The London Blasts: Media
SIX: 13 July 2005 Half Right Hari
Johann Hari: No Simple
Johann Hari writes on
the basis of his encounters with terrorists and suicide
bombers (in the Independent,
page 27 or paid-for access here):
people are saying these massacres of civilians were simply
mindless psychopathy, with no more purpose than Fred and
Rosemary West's butchery of young girls in Gloucester. That
is wrong. These were vile acts of political murder, emerging
from a political context created, in part, by Western statecraft
and driven by political goals. It is always better to know
what you are up against.'
So far, so good.
On the other hand, Hari
thinks that the 'simple solution' of Western withdrawal
from Muslim lands will not work:
you realise that Osama bin Laden considers Spain (or "Andalucia",
as he calls it) to be a Muslim land because it was an Islamic
territory until 1492. Not to mention all of Israel (Bin
Laden is no fan of the 1967 borders), much of the Balkans
and all of Kashmir... Once the Middle East is handed over
to sharia law, would we then cede Spain, Tel Aviv, Kosovo
and chunks of India to get al-Qa'ida off our backs?'
This Is Not A War For
Firstly, Osama bin Laden
has not called for sharia law to be imposed on the Middle
East as a whole. No doubt he, and the al Qaeda network in
general, wish for that fervently. But what they have actually
called for, as in the most credible claim
of responsibility for the London bombings, is short-term
foreign policy changes by the Western powers.
Interestingly, when bin
Laden spoke out before the
2003 war on Iraq, he did not call on his followers to overthrow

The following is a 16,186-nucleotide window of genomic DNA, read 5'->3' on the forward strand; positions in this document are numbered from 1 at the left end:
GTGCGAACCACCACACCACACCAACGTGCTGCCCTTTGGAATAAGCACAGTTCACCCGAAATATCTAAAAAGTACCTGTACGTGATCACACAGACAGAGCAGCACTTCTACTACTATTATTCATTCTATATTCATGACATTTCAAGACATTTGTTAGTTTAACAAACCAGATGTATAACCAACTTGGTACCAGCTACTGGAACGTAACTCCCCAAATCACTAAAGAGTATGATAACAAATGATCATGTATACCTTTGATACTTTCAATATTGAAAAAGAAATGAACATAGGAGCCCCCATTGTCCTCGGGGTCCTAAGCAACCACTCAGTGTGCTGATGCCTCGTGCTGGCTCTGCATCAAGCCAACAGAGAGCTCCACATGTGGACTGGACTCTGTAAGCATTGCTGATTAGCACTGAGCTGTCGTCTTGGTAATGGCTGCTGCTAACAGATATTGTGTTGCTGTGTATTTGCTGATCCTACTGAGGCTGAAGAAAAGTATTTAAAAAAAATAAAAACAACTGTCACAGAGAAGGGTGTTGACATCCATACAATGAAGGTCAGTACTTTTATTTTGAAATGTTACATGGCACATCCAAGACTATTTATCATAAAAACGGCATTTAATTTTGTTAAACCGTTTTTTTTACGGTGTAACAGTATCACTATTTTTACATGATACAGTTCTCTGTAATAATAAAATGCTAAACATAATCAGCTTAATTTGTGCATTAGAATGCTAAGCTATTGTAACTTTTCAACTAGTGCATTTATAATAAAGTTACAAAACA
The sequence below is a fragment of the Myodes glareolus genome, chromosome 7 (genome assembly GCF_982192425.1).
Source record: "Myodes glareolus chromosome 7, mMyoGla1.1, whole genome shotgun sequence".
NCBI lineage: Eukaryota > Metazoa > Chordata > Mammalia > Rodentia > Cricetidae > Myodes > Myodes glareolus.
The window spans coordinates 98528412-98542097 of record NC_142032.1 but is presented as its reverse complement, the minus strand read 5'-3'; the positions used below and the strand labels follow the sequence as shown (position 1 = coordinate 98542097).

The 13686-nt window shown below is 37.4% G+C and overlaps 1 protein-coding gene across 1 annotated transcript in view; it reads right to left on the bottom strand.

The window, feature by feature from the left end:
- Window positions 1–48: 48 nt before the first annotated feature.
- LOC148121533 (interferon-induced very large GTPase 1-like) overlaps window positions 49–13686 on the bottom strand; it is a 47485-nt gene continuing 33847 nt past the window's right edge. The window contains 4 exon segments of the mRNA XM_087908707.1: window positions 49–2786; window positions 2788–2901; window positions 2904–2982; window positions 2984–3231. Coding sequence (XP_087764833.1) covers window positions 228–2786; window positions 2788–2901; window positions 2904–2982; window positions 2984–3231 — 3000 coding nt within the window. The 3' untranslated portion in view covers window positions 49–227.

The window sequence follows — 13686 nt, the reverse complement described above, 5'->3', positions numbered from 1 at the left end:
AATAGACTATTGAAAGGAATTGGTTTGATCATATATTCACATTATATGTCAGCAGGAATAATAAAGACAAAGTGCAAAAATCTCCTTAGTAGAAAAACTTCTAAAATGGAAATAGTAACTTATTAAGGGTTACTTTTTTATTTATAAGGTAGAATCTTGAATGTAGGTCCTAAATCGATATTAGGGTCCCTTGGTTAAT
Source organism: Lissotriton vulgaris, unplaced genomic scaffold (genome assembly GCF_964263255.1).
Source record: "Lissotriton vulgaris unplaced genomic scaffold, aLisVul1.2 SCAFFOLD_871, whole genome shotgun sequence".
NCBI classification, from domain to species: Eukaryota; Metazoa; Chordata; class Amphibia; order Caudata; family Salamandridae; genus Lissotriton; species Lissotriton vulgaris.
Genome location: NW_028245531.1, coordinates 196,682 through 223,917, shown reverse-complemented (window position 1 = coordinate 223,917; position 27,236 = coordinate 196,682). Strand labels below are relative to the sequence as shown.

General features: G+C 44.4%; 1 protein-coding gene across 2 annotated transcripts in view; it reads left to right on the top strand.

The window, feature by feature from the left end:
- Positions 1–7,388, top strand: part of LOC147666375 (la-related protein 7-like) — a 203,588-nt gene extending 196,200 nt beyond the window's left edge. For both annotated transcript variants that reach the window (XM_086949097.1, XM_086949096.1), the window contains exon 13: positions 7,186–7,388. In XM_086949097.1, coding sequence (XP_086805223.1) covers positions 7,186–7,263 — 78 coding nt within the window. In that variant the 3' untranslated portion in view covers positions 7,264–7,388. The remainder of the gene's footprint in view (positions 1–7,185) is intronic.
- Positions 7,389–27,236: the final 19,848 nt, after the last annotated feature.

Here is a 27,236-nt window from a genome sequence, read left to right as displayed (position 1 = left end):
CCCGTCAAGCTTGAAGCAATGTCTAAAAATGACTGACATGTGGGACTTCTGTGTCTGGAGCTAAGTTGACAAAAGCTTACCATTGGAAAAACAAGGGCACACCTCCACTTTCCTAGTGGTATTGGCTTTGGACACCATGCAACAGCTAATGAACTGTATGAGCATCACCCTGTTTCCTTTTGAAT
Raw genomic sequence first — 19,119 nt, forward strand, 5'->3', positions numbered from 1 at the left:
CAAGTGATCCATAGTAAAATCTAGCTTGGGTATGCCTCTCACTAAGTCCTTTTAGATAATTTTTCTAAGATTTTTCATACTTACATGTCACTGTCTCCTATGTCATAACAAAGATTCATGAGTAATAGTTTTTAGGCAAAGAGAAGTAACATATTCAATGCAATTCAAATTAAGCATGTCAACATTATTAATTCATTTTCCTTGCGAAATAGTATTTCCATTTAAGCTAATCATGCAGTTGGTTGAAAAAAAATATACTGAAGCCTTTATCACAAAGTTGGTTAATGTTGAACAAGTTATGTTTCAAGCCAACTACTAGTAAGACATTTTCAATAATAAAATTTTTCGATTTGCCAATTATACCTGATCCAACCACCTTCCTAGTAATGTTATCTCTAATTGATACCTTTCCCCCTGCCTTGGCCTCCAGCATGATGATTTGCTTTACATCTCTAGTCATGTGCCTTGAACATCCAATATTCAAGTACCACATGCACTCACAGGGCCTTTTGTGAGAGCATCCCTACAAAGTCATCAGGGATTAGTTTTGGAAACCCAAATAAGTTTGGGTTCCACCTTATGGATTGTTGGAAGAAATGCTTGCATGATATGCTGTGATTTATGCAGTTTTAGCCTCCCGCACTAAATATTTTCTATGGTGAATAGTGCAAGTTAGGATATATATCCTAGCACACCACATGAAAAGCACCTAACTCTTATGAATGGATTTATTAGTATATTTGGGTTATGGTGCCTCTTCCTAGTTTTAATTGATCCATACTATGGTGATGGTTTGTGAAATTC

Saddam and create a sharia state in order the better to
resist the invaders (a perfectly logical position for a
fundamentalist of any description). He said:
of the removal or the survival of the socialist party or
Saddam, Muslims in general and the Iraqis in particular
must brace themselves for jihad against this unjust campaign
and acquire ammunition and weapons... '
'Under these circumstances, there will
be no harm if the interests of Muslims converge with the
interests of the socialists in the fight against the crusaders,
despite our belief in the infidelity of socialists...'
'The fighting, which is waging and
which will be waged these days, is very much like the fighting
of Muslims against the Byzantine in the past. And the convergence
of interests is not detrimental. The Muslims' fighting against
the Byzantine converged with the interests of the Persians.'
was not detrimental to the companions of the prophet.'
In other words, just as
the early Muslims fought alongside non-Muslims against a
greater enemy, so members of the al Qaeda network can comfortably
fight alongside the non-Muslim Ba'athist regime of Saddam
Hussein against the greater enemy in the White House, 'regardless
of the removal or the survival' of Saddam's regime.
Establishing sharia law
in Iraq (highly desired) was a lower priority than resisting
the invasion of Iraq.
Having said this, in the
same speech, bin Laden did call for the overthrow of existing
regimes and the establishment of sharia law:
also stress to honest Muslims that they should move, incite,
and mobilize the [Islamic] nation, amid such grave events
and hot atmosphere so as to liberate
themselves from those unjust and renegade ruling regimes,
which are enslaved
by the United States.'
also do so to establish
the rule of God on earth.'
'The most qualified regions for liberation
are Jordan, Morocco, Nigeria, Pakistan, the land of the
two holy mosques [Saudi Arabia],
Notice however the priority: